The Children’s Hospital of Southwest Florida, in partnership with the Ronald McDonald House Charities of Southwest Florida, will offer free monthly autism spectrum disorder screening for toddlers 18 months to 36 months of age.

The first screening will be held Nov. 6 from 9:30 a.m. to 2 p.m. in the Ronald McDonald Care Mobile, located in the Cape Coral Hospital parking lot. Additional screenings will be conducted monthly at different locations across Lee County.

It is estimated that one in every 150 children is diagnosed with some form of ASD, making it more common than childhood cancer, juvenile diabetes and pediatric AIDS combined.

That’s why parents are encouraged to bring their toddlers to the Ronald McDonald Care Mobile for a free screening. Clinicians will use the M-CHAT, with Denver Developmental Screening Tool to assess the toddlers. The screening is not intended to make a definitive ASD diagnosis, but rather to determine whether your child may be at risk and needs further evaluation.

Medical consultants for the project stress that an early diagnosis can make a vast difference for toddlers and their families. They say early intensive behavioral intervention, or EIBI, can make an immense difference not just in the development of the child, but in their families as well.

The ASD screening is conducted by the Neurosciences Center at TCH, under the guidance of pediatric neurologist Jose Colon, MD, MPH, and pediatric psychiatrist Marianne Krouk, DO. The onsite screenings will be administered by an Advanced Registered Nurse Practitioner, who has extensive training and experience in typical child development and developmental disorders.

A physician referral is not required. To schedule a screening, please call 239-985-3608.”

If you have any concerns, I’d make an appointment. For those who think that a pediatrician would have mentioned something during the annual checkup, I wouldn’t put all of my trust in that, though it is getting better. Remember, getting clarification and help for you and your child, is the best thing for your kid and their future, and the earlier, the better.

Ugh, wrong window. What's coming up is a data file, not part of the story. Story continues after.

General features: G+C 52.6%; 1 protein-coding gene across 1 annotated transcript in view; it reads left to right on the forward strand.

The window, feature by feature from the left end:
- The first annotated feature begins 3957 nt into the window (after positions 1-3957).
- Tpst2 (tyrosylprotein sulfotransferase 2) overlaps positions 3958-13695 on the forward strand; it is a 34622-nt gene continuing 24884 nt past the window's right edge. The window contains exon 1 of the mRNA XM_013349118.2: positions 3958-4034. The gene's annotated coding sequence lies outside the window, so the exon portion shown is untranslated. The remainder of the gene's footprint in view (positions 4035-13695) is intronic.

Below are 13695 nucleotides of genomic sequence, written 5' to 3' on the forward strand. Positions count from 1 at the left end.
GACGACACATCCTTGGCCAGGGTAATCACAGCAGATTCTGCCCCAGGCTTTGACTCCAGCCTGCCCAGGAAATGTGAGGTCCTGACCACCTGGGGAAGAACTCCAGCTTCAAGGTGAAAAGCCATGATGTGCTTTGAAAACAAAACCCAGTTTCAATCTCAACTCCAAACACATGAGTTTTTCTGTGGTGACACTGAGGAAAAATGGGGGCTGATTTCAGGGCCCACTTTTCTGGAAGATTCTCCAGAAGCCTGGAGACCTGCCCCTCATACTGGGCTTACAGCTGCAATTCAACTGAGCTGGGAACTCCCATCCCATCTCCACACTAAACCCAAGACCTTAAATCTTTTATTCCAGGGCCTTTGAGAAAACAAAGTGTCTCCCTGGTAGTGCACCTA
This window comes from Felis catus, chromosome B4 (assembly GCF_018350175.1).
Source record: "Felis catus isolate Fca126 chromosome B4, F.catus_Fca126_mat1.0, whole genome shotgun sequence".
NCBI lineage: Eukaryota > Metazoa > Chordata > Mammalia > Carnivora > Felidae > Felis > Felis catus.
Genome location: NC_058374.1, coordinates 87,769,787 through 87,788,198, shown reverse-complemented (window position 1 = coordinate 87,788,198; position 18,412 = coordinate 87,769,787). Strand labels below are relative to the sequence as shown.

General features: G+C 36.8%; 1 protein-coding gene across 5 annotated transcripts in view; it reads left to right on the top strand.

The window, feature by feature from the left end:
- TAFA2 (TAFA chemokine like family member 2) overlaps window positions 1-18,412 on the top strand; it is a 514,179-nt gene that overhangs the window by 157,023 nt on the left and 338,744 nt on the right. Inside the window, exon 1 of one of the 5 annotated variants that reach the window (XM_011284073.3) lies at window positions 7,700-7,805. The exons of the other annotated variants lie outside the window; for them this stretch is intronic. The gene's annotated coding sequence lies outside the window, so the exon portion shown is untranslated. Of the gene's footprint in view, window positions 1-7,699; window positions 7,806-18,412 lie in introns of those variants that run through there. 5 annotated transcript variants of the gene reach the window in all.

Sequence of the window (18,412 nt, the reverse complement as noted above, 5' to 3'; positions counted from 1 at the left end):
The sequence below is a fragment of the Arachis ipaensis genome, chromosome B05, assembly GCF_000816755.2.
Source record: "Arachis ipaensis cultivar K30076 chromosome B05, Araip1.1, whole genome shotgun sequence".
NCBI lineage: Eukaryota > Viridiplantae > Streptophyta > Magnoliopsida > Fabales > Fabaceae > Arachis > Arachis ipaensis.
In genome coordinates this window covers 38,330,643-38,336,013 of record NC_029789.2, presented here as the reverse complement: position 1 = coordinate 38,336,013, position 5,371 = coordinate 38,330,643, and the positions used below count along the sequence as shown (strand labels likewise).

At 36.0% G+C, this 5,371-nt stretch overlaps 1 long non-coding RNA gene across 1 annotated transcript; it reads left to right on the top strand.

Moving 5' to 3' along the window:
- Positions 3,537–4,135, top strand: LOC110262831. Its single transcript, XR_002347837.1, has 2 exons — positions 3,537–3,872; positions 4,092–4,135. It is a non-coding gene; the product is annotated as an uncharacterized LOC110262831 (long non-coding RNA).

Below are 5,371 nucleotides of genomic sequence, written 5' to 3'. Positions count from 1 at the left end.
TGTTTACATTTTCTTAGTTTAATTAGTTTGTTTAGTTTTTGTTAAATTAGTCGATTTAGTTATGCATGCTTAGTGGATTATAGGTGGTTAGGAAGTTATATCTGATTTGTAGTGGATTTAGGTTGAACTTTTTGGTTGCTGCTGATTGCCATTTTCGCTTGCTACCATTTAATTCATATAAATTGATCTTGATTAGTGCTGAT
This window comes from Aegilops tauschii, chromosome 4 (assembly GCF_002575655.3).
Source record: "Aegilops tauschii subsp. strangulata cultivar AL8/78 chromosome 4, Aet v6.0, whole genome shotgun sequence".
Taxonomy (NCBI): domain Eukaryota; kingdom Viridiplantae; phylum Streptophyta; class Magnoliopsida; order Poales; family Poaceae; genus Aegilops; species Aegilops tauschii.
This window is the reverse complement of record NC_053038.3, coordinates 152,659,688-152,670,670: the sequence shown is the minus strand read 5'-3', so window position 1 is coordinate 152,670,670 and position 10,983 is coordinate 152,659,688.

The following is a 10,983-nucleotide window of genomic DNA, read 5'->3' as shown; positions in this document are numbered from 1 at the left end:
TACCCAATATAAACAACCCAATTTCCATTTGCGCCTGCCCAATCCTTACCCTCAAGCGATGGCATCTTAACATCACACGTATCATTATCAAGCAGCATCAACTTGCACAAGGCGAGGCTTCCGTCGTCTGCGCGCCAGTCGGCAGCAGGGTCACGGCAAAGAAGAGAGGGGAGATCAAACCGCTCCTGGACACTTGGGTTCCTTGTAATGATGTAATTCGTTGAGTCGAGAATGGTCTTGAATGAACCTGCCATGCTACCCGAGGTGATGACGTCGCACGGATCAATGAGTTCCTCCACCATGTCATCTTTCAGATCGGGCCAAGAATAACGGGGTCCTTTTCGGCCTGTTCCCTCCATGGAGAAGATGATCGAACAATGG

Just wanted to share….Hope this helps someone…
xo
Bek

Alex, The Time Machine, & Heromachine.com

16 Mar

A while back I found out that the baldguy was playing around on heromachine.com and had won one of the caption contests. The most wonderful prize was a custom drawing by the very talented Jeff Hebert. Baldguy (my baldguy) knew exactly what he wanted for the drawing- a picture of Alex in his Time Machine!

Of course, having a very rule based kid (see my previous post, Alex & The Time Machine) with little to no flexibility on pretty much anything, we knew the details would have to be perfect, and Jeff Hebert came through with a most perfect interpretation. So perfect, that kiddo saw it and said right away “that’s Alex! that’s me! it’s me! in my time machine!” and concurred that the screen and the button were exactly right (and we have only ever heard them described, verbally, by Alex) which, if you know Alex, means that this drawing is spot on, because any variation from his memory or his definition of something- verbal or visual- can send him into a tailspin. Thank you Mr. Hebert and heromachine.com for making a little kid with a pile of challenges feel like a true super hero.

Huge hug from a grateful mama!

Now, without any further delay, Alex & his Time Machine:

Alex & The Time Machine by Jeff Hebert/Heromachine.com

Alex & The Time Machine by Jeff Hebert/Heromachine.com